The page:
The registration for the event is on RivieraJUG site:
Even if you RSVP here, I suggest that you register through Riviera JUG anyway.
Riviera Scala/Clojure and Riviera JUG are happy to organize a joint event for Thursday 26 April 2012: Soiréé Programmation Fonctionnelle.
We will present two hot stuffs in Scala and Clojure: The Typesafe Stack for Scala, and Overtone for Clojure, a live coding tool for creating music.
The event will take place in Auditorium Mistral Amadeus (so, it's not the usual The Green King). As usual, it's for free of course.
(The registration for the event is not opened yet. We'll put it online soon)
18.00 - 18.30 Opening (snacks)
18.30 - 19.25 Typesafe Stack by Luc Bourlier
19.25 - 19.35 Pause (snacks)
19.35 - 20.30 Overtone by Jeff Rose
Typesafe Stack (Luc Bourlier)
The Typesafe Stack is an integrated distribution providing all of the major components needed to develop and deploy Scala and Akka applications. The presentation will go through the different parts of the stack, starting from Scala itself and its core library. Then move to the middleware Akka and the latest addition: the Play framework, and describe how they can be combined to create truly scalable applications. The last part will be how Scala IDE and the other tools part of the Stack facilitate Scala development.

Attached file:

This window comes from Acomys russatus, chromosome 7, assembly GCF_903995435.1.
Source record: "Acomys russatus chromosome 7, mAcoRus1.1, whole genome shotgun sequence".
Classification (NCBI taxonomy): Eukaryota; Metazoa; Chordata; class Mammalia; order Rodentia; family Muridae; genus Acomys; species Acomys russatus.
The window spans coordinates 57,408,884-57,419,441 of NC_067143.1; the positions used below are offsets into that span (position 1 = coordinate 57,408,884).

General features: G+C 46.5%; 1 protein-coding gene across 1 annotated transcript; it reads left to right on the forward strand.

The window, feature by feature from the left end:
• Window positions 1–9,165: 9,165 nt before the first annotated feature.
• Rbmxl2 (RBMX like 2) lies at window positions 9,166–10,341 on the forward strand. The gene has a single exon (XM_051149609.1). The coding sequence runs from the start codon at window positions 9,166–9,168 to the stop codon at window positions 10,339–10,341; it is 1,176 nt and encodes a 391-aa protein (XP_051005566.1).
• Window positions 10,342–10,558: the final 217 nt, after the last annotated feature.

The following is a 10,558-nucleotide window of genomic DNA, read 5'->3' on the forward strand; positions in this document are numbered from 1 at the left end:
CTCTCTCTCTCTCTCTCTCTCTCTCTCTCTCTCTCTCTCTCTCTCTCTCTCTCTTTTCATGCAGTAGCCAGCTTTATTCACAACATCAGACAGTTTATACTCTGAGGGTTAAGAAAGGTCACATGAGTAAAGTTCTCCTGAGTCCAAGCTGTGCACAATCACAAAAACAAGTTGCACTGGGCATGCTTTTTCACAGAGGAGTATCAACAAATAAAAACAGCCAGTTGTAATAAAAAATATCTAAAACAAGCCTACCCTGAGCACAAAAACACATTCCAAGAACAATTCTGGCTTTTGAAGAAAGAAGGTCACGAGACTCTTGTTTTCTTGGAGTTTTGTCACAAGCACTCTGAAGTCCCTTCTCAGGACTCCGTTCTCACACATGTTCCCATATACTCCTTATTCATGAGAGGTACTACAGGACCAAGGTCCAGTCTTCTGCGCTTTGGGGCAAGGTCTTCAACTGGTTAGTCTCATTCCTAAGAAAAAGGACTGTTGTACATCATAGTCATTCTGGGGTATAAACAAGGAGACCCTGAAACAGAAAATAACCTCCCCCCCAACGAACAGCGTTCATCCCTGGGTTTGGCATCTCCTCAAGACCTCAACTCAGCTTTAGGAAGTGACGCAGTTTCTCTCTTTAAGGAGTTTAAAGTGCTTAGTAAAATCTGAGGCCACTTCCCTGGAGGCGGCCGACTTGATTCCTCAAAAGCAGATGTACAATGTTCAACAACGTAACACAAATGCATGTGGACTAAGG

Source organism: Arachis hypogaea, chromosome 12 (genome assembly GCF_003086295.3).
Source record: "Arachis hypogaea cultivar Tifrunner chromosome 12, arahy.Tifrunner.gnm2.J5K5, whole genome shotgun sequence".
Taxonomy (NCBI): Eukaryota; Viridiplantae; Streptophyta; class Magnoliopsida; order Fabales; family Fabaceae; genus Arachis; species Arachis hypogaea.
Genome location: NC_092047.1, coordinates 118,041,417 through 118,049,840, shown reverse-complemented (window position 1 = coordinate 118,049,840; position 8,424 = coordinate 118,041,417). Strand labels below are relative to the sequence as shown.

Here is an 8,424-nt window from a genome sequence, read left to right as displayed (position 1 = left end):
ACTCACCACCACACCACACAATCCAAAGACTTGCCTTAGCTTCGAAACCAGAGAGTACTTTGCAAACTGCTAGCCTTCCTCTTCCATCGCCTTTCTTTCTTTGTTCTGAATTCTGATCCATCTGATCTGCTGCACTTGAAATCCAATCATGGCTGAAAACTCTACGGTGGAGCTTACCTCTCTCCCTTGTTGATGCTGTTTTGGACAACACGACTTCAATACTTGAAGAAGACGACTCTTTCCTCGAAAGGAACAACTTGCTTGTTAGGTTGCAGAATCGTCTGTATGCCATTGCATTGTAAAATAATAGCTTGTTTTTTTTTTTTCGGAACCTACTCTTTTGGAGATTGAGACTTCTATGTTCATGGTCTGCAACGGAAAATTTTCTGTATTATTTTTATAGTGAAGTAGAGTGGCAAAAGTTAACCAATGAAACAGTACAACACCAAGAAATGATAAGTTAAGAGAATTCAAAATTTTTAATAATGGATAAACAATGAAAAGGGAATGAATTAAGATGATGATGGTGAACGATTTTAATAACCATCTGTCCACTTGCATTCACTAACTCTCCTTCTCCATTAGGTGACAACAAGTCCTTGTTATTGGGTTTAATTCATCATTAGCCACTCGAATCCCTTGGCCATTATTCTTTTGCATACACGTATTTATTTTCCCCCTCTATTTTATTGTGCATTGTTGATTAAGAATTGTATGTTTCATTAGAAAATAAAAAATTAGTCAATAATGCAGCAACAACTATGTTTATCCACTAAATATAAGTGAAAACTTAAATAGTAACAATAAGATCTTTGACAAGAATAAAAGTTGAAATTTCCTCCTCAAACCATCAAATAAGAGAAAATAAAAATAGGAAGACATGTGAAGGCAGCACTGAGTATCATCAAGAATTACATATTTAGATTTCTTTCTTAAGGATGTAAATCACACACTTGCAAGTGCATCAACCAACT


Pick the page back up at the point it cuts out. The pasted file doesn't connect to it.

Luc has been part of the Eclipse Debug Team at IBM for the first iterations of the IDE. Following a few other Eclipse related projects, he worked a few years at TomTom creating on a distribution platform for services. He is now at Typesafe, working on improving the Scala development experience.
Musical Live Coding with Overtone (Jeff Rose)
Overtone is an audio synthesis and music making system written in Clojure. In this presentation I'll do a brief introduction to programming in Clojure so people can follow along with examples, and then I'll build a piece of music up from scratch, explaining the audio and musical building blocks as I go. You will learn a bit about audio digital signal processing (DSP) and computer music, and you will be prepared to start programming sounds on your own.
Jeff Rose is a software ninja at Deep Mind in London, working in the areas of distributed systems, artificial intelligence, and games. He has been experimenting with computer music ever since falling in love with modular synthesizers about 5 years ago, and he has programmed almost exclusively in Clojure since it was released.